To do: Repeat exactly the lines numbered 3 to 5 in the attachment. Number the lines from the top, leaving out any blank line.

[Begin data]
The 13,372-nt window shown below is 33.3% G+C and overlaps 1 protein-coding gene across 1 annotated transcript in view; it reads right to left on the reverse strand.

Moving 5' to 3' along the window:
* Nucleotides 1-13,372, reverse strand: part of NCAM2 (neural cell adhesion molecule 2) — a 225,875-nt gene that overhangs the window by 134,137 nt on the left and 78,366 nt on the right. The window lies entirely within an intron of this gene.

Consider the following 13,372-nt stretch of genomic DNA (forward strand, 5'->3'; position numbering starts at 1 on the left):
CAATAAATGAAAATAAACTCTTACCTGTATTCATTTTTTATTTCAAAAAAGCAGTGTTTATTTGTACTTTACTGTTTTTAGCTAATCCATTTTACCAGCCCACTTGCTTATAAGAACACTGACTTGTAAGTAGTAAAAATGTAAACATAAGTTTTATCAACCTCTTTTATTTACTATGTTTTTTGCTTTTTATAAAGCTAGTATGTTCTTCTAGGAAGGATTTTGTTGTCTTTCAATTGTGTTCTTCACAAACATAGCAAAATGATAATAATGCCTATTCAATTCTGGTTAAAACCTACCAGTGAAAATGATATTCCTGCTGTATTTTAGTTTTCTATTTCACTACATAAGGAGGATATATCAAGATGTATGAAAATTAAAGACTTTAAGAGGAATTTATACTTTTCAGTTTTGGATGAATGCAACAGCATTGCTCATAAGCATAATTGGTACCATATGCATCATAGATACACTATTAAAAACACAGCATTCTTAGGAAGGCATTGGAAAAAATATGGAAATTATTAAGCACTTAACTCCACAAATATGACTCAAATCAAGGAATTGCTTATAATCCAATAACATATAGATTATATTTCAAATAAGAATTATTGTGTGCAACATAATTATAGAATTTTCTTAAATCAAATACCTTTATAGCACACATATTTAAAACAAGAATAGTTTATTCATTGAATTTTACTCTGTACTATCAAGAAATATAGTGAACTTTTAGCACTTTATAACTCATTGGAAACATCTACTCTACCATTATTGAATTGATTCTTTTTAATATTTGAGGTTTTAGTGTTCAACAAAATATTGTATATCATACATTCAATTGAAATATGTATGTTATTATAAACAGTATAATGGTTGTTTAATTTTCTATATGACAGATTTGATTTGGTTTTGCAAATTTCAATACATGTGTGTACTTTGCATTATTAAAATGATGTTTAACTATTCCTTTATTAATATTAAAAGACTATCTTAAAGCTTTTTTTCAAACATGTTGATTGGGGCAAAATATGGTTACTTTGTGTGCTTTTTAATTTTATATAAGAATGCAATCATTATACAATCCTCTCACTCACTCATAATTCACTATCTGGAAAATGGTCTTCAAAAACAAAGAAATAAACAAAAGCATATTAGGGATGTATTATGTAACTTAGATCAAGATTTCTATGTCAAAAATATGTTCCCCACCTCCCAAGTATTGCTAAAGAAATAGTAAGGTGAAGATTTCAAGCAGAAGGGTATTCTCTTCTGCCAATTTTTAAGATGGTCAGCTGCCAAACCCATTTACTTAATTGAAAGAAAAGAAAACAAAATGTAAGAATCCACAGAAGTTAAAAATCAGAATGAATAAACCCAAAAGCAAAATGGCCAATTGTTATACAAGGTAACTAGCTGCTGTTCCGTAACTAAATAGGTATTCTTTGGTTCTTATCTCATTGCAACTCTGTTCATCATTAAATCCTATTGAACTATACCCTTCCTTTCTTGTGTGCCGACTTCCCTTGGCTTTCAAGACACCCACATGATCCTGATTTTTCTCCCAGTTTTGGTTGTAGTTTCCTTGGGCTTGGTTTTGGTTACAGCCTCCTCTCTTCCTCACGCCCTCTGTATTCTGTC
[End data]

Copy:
* Nucleotides 1-13,372, reverse strand: part of NCAM2 (neural cell adhesion molecule 2) — a 225,875-nt gene that overhangs the window by 134,137 nt on the left and 78,366 nt on the right. The window lies entirely within an intron of this gene.

Consider the following 13,372-nt stretch of genomic DNA (forward strand, 5'->3'; position numbering starts at 1 on the left):
CAATAAATGAAAATAAACTCTTACCTGTATTCATTTTTTATTTCAAAAAAGCAGTGTTTATTTGTACTTTACTGTTTTTAGCTAATCCATTTTACCAGCCCACTTGCTTATAAGAACACTGACTTGTAAGTAGTAAAAATGTAAACATAAGTTTTATCAACCTCTTTTATTTACTATGTTTTTTGCTTTTTATAAAGCTAGTATGTTCTTCTAGGAAGGATTTTGTTGTCTTTCAATTGTGTTCTTCACAAACATAGCAAAATGATAATAATGCCTATTCAATTCTGGTTAAAACCTACCAGTGAAAATGATATTCCTGCTGTATTTTAGTTTTCTATTTCACTACATAAGGAGGATATATCAAGATGTATGAAAATTAAAGACTTTAAGAGGAATTTATACTTTTCAGTTTTGGATGAATGCAACAGCATTGCTCATAAGCATAATTGGTACCATATGCATCATAGATACACTATTAAAAACACAGCATTCTTAGGAAGGCATTGGAAAAAATATGGAAATTATTAAGCACTTAACTCCACAAATATGACTCAAATCAAGGAATTGCTTATAATCCAATAACATATAGATTATATTTCAAATAAGAATTATTGTGTGCAACATAATTATAGAATTTTCTTAAATCAAATACCTTTATAGCACACATATTTAAAACAAGAATAGTTTATTCATTGAATTTTACTCTGTACTATCAAGAAATATAGTGAACTTTTAGCACTTTATAACTCATTGGAAACATCTACTCTACCATTATTGAATTGATTCTTTTTAATATTTGAGGTTTTAGTGTTCAACAAAATATTGTATATCATACATTCAATTGAAATATGTATGTTATTATAAACAGTATAATGGTTGTTTAATTTTCTATATGACAGATTTGATTTGGTTTTGCAAATTTCAATACATGTGTGTACTTTGCATTATTAAAATGATGTTTAACTATTCCTTTATTAATATTAAAAGACTATCTTAAAGCTTTTTTTCAAACATGTTGATTGGGGCAAAATATGGTTACTTTGTGTGCTTTTTAATTTTATATAAGAATGCAATCATTATACAATCCTCTCACTCACTCATAATTCACTATCTGGAAAATGGTCTTCAAAAACAAAGAAATAAACAAAAGCATATTAGGGATGTATTATGTAACTTAGATCAAGATTTCTATGTCAAAAATATGTTCCCCACCTCCCAAGTATTGCTAAAGAAATAGTAAGGTGAAGATTTCAAGCAGAAGGGTATTCTCTTCTGCCAATTTTTAAGATGGTCAGCTGCCAAACCCATTTACTTAATTGAAAGAAAAGAAAACAAAATGTAAGAATCCACAGAAGTTAAAAATCAGAATGAATAAACCCAAAAGCAAAATGGCCAATTGTTATACAAGGTAACTAGCTGCTGTTCCGTAACTAAATAGGTATTCTTTGGTTCTTATCTCATTGCAACTCTGTTCATCATTAAATCCTATTGAACTATACCCTTCCTTTCTTGTGTGCCGACTTCCCTTGGCTTTCAAGACACCCACATGATCCTGATTTTTCTCCCAGTTTTGGTTGTAGTTTCCTTGGGCTTGGTTTTGGTTACAGCCTCCTCTCTTCCTCACGCCCTCTGTATTCTGTC